5 Questions With…Sheri Proffitt Gold – NKBA


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5 Questions With…Sheri Proffitt Gold

At KBIS 2024, General Electric’s former National Showroom &  Design Director broke down her unique path to certification and more.

By Nicholas Tamarin

Based out of Roswell, Georgia, Sherri Proffitt Gold has extensive experience in in the industry: the licensed interior designer and CKD has spent her entire career in the kitchen and bath and home products fields. Currently the Sales & Design Executive at the Almo Corporation, Proffitt Gold previously served as BKBG’s Executive Director and General Electric’s National Showroom & Design Director and Senior Sales Manager for Monogram in the Southeast, where she was the

nation’s top producer in both sales and budget performance during her tenure. During her time in K&B, she has leddifferent cabinet manufacturers, worked with showrooms, multifamily developers, and homebuilders and managed national accounts. Proffitt Gold has also run showrooms, and takes great pride that she has helped train and energize hundreds of industry members to advance both professionally and personally. 

The designer has developed multiple sales and management training programs and teaches for NKBA | KBIS at KBIS almost every year. At this year’s show, she sat down with the association to talk about her success in the industry. 

NKBA | KBIS: Why did you become a designer?

Sheri Proffitt Gold: I’ve always been an equal balance of creative and analytics. When I was at the University of Tennessee, I majored in business and minored in interior design. At the time, folks thought it was an odd combination. But I knew I loved both areas and could figure out a way to combine them, which I’ve always done. My entire 40-year career has been a blend of the two areas, and always in the K&B world. 

NKBA | KBIS: What was your certification path, and how does your certification set you apart from the competition?

Sheri Proffitt Gold: My certification path was a bit unique. Back in the late ’80s and early ‘90s, I worked for American Woodmark cabinet company, and was their Home Depot national account manager. That was when Home Depot’s 20/20 Kitchen Design Certification was born, and they offered a classroom training and testing track to their designers in Atlanta, at their corporate office. Home Depot only had eight total stores in the nation at the time. I was able to piggyback onto that as their manufacturer partner, and I went through the training and testing and became a CKD in 1994 because they were an NKBA | KBIS member. I had already redesigned their store cabinet showrooms, so this was a career expansion.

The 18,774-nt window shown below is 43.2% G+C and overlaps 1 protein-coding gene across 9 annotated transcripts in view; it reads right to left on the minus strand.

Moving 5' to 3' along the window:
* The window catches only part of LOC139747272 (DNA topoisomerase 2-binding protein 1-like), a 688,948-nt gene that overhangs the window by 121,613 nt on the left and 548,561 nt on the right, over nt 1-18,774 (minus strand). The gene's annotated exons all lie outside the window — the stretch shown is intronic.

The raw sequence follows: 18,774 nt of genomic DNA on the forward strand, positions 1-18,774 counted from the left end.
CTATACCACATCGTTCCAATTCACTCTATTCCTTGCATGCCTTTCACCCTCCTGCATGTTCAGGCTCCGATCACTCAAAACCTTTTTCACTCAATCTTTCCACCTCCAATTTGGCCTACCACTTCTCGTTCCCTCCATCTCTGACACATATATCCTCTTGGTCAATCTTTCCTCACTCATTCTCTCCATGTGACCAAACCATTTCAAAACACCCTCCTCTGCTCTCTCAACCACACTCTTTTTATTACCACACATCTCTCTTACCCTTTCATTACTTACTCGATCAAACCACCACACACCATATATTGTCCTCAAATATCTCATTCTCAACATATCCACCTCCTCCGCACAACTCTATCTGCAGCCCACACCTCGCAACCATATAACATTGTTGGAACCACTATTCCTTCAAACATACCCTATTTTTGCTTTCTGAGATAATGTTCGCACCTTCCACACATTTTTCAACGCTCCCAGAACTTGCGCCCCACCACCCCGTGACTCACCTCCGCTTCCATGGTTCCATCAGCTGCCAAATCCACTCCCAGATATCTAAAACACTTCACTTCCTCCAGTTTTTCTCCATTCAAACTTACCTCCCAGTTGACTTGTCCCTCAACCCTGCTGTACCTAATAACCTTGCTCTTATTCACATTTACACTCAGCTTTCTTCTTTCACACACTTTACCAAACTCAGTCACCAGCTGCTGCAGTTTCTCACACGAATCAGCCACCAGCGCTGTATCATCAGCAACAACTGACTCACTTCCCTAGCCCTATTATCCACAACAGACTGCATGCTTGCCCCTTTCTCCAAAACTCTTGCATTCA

I am also a CLIPP, or Certified Living In Place Professional, and combining that with my NKBA | KBIS certification is great for a living-in-place focus.

 NKBA | KBIS: What did you learnat KBIS 2024?

Sheri Proffitt Gold: For me, product and learning interests at KBIS this year have widened to include outdoor, sustainable and wellness living – especially where appliances are concerned. Ventilation and refrigeration can make a huge impact in the health area, so there’s a lot to learn and share with clients.

NKBA: What products/brands are the most exciting at KBIS 2024?

Sheri Proffitt Gold: Wellness and accessibility products are a continued focus, as well as expansion in the smart tech arena where it’s easy to use and incorporate into daily lives. I see so many booths are bath and shower related, so that growth continues as a concentration area as well. 

NKBA | KBIS: What trends do you expect to see in 2024?

Sheri Proffitt Gold: Home based experiences, especially in luxury, are such a goal for most. It’s not just preparing a meal, it’s cooking together and creating a warm and welcoming event – whether it’s just for your own family or an expanded group. Sometimes, it’s selecting a culinary topic and that becomes the experience agenda, almost like a culinary book club. So many folks who are back to traveling again are bringing back ideas and recipes they’ve found on their trips to create family and friend group sharing experiences in the kitchen. All of that greatly impacts kitchen and space design that accommodates this increasing engagement.